After the conversion, the vehicles were only two-engined. The main work concerned upgrading the electrical equipment. New traction motors with a different gear ratio were installed. As a high-voltage switch, the oil switch was replaced by a high-voltage fuse. The controls have also been changed.

The wooden car bodies were refurbished. In 1928/1929 the pulling and buffing equipment was exchanged. Instead of the previous screw coupling , the vehicles were given a Scharfenberg coupling . In this configuration they were used by the Deutsche Bundesbahn. The last vehicles were retired in 1952. [3]



Illustration of the prototype of the 551 / 552–669 / 670 from 1905

The type of car corresponded to the passenger cars customary at the time with skylight structures and compartment doors. The main frame consisted of riveted steel beams. The car body, which consisted of a wooden frame planked with sheet metal, was riveted to it. The vehicle was equipped with a bogie and a club steering axle . The suspension between the chassis and the car body was realized with leaf and coil springs. The air compressor was housed in the bogie, in which only one axle was driven, and in the other vehicle types in the running axle bogie . The single brake acted on all wheels in the bogie. The steering axles were unbraked.

The passenger compartments were kept simple. At the front of both cars was the driver's cab on the left-hand side in the direction of travel, which could be locked occasionally. The high-voltage chamber was located in the driver's cab of the car with the pantographs. Although the cars were designed as compartment cars, they also had a side aisle and a luggage compartment inside. There was no abortion. The lighting was electric, as was the heating. This was controlled by resistors that could only work when the drive motors were de-energized.

Electrical part

These vehicles were equipped differently depending on the executing company, the compatible control of the vehicles was uniform. It is known about the AEG wagons that they had hoop pantographs, similar to the lyre pantographs, which could be operated with compressed air. [7] The high-voltage chamber housed two bracket disconnectors , the lightning protection, the earthing device, the high-voltage fuse and an oil switch. The transformer was oil-cooled and hung under the car body floor. There were taps for the traction motors with 450 V and 700 V as well as for the auxiliaries with 300 V. The low-voltage side enabled the car to be operated with 300 V when driving in theDepot .

The control of the vehicle during operation was implemented with an electromagnetic contactor control. Initially, the car had only four, later six speed levels. They had additional transformers for the excitation to control the Winter-Eichberg traction motors . An excitation transformer fed the rotors of the traction motors, the stator received its voltage, which was adjustable in two stages. The traction motors were four-pole DC machinesexecuted and self-ventilated. The inner bearings were oil-cooled and received the oil through an oil pump. Originally, only the air compressor of the leading car was responsible for supplying the air brake with air. Later all the air compressors worked depending on the leading car. The pantographs could be controlled depending on the reversing switch. For the compressed air control, the cars had a continuous main air tank line. All cables were routed in special channels.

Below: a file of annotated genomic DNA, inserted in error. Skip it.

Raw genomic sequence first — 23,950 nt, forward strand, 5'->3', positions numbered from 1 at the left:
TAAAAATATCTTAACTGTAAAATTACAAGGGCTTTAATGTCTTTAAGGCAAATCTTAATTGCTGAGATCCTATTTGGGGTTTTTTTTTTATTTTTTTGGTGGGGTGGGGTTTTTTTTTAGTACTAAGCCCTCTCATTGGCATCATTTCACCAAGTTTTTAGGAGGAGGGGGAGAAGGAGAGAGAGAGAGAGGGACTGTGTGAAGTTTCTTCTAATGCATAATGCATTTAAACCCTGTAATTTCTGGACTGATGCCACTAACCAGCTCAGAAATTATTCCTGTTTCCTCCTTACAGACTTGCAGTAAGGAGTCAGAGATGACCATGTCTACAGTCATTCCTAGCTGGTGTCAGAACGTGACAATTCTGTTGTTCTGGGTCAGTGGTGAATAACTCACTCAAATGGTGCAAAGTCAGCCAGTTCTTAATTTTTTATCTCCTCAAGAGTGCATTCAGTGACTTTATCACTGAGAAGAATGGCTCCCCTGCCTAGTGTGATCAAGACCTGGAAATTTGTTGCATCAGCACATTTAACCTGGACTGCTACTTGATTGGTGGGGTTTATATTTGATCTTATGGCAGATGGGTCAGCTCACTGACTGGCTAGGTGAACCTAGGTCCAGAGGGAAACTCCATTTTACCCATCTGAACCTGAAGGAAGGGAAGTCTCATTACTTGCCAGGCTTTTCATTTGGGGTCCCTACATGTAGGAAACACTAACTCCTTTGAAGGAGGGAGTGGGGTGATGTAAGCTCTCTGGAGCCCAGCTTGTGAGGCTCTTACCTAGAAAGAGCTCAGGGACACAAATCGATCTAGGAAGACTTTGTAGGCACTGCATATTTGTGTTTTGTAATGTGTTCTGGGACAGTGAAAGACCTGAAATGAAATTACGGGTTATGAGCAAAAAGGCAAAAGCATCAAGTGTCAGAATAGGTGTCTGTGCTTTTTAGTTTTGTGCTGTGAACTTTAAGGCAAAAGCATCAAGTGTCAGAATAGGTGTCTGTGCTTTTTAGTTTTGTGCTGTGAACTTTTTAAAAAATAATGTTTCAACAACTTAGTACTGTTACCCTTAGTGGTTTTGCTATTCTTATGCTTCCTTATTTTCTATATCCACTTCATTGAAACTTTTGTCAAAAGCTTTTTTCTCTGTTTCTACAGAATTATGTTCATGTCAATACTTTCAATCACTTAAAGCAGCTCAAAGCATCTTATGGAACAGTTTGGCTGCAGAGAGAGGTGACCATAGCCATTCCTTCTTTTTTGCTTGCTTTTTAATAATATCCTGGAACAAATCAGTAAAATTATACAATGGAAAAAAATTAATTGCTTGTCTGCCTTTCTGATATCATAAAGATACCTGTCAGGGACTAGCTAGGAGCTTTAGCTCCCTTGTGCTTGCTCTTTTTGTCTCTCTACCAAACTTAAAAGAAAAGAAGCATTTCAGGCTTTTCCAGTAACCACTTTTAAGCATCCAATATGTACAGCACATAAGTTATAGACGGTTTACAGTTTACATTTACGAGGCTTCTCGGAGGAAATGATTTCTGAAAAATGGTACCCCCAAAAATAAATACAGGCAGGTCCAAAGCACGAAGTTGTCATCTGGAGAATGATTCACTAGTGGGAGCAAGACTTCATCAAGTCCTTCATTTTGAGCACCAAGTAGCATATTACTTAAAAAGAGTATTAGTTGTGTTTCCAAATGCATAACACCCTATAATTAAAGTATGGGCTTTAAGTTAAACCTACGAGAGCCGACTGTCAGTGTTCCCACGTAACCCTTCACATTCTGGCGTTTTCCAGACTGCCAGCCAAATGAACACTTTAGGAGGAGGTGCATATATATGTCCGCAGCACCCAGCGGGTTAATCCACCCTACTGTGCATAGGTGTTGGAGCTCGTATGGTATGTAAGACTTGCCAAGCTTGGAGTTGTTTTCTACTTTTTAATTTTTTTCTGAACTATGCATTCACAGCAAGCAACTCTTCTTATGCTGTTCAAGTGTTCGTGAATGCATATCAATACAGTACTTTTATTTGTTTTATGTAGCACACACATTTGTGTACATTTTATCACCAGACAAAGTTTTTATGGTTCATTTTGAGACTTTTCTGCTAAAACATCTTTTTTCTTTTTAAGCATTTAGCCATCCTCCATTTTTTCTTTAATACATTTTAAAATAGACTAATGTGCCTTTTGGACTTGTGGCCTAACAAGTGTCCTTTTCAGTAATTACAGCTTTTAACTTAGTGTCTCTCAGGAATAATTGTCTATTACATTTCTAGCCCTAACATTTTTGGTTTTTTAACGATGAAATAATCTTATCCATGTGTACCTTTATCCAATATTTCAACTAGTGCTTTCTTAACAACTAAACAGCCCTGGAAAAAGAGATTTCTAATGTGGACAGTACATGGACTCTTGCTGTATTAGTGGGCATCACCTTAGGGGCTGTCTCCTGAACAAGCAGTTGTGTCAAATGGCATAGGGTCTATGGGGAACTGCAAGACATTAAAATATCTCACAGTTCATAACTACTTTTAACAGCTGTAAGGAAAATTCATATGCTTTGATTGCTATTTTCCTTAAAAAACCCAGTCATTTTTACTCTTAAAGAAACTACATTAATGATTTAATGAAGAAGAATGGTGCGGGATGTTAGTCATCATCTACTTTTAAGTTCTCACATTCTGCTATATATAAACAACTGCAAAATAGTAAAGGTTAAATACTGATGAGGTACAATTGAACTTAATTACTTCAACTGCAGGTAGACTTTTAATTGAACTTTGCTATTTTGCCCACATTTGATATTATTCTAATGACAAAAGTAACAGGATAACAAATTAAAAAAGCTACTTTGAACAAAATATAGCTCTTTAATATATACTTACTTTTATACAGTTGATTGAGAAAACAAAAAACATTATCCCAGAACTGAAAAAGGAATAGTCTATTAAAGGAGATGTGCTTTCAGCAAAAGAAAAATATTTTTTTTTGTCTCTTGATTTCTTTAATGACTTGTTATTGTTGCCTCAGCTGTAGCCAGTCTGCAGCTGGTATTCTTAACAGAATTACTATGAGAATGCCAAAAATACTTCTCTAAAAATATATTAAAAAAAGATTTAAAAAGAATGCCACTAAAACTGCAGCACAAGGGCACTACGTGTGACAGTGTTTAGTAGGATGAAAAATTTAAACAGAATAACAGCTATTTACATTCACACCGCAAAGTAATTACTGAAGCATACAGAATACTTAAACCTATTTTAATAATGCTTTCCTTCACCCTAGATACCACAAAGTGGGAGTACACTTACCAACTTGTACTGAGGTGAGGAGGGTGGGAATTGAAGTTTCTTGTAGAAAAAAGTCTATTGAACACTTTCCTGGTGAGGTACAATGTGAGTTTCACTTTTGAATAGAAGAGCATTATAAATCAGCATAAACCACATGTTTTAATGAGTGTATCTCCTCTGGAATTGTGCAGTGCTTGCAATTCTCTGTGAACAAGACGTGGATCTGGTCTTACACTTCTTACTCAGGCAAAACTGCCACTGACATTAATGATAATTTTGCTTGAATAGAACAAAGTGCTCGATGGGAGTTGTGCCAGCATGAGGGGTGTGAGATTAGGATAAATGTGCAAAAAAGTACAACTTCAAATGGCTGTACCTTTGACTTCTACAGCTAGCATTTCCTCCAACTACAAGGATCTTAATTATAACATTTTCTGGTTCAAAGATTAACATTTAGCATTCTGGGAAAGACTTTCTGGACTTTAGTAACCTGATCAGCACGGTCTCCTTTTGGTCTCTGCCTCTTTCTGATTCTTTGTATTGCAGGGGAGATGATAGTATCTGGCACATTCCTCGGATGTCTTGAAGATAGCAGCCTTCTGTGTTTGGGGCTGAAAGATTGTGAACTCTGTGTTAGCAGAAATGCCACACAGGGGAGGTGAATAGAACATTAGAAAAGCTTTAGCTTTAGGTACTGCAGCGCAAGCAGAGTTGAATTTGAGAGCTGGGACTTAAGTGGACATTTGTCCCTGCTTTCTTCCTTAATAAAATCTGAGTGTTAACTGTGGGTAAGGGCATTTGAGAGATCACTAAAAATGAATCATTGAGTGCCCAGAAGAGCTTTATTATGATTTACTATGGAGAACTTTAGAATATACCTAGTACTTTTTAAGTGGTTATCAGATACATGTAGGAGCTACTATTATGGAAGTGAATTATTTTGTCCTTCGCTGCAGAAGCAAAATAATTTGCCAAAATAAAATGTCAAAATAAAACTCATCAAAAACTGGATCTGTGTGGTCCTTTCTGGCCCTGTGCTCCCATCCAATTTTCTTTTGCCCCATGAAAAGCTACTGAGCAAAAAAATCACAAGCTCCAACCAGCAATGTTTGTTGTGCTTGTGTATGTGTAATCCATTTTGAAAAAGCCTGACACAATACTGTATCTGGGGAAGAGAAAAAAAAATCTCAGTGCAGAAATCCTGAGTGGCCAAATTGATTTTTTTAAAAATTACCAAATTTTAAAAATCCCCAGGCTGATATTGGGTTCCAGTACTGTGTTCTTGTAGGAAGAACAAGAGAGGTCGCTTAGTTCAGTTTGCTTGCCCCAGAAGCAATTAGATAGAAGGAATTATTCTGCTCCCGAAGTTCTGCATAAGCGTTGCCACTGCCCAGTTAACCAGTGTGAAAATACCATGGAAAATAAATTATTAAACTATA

The cars with the electrical equipment of the Siemens-Schuckertwerke had pantographs . Their traction motors were experimentally designed as series motors . They had resistor connectors built into the grooves of the anchor . The performance of the motors could be increased by a retrofitted external ventilation. The control was able to adapt the tractive forces to the individual speed levels well.

The following accelerations were determined during measurement runs:

- when traveling from a stand up to 30 km / h 0.43 m / s²
- when traveling from a standing position up to 45 km / h 0.3 m / s². [5]

See also


  • Rainer Zschech: Railcar archive. Steam railcars, electric railcars, accumulator railcars, combustion railcars d. German Reichsbahn u. some other railways. 2nd Edition. Transpress Verlagsgesellschaft, Berlin 1970, DNB 458737623 .
  • Brian Rampp: Berlin city, ring and suburban railways. In: Prussia Report. Volume 10: Electric locomotives and electric multiple units. (= Eisenbahn-Journal Archiv. 1/97). Merker, Fürstenfeldbruck 1997, ISBN 3-89610-005-X .

Individual evidence

  1. ^ Rainer Zschech: Railcar archive. Transpress Verlagsgesellschaft, Berlin 1970, p. 140.
  2. ^ Brian Rampp: The Hamburg urban and suburban railways. In: Prussia Report. Volume 10, 1997, ISBN 3-89610-005-X , p. 14.
  3. ^ A b Brian Rampp: The Hamburg urban and suburban railways. In: Prussia Report. Volume 10, 1997, ISBN 3-89610-005-X , p. 16.
  4. ^ Brian Rampp: The Hamburg urban and suburban railways. In: Prussia Report. Volume 10, 1997, ISBN 3-89610-005-X , p. 17.
  5. a b c Rainer Zschech: Railcar archive. Transpress Verlagsgesellschaft, Berlin 1970, p. 141.
  6. ^ Rainer Zschech: Railcar archive. Transpress Verlagsgesellschaft, Berlin 1970, p. 338.
  7. ^ Rainer Zschech: Railcar archive. Transpress Verlagsgesellschaft, Berlin 1970, p. 143.